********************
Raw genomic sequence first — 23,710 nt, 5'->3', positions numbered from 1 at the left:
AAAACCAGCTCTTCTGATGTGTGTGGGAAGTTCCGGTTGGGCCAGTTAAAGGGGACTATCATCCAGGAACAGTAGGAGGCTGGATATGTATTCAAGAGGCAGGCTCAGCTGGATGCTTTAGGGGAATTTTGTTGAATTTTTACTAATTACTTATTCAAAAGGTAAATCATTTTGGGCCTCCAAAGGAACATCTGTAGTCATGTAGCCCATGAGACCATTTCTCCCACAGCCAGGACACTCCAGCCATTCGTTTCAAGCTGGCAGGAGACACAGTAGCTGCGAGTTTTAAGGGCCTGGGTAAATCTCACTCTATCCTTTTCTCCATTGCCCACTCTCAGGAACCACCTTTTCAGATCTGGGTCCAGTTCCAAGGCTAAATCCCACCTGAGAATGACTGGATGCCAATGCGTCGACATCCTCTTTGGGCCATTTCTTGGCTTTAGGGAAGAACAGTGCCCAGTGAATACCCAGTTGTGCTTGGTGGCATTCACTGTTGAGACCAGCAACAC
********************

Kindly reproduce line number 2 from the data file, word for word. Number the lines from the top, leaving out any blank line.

AAAACCAGCTCTTCTGATGTGTGTGGGAAGTTCCGGTTGGGCCAGTTAAAGGGGACTATCATCCAGGAACAGTAGGAGGCTGGATATGTATTCAAGAGGCAGGCTCAGCTGGATGCTTTAGGGGAATTTTGTTGAATTTTTACTAATTACTTATTCAAAAGGTAAATCATTTTGGGCCTCCAAAGGAACATCTGTAGTCATGTAGCCCATGAGACCATTTCTCCCACAGCCAGGACACTCCAGCCATTCGTTTCAAGCTGGCAGGAGACACAGTAGCTGCGAGTTTTAAGGGCCTGGGTAAATCTCACTCTATCCTTTTCTCCATTGCCCACTCTCAGGAACCACCTTTTCAGATCTGGGTCCAGTTCCAAGGCTAAATCCCACCTGAGAATGACTGGATGCCAATGCGTCGACATCCTCTTTGGGCCATTTCTTGGCTTTAGGGAAGAACAGTGCCCAGTGAATACCCAGTTGTGCTTGGTGGCATTCACTGTTGAGACCAGCAACAC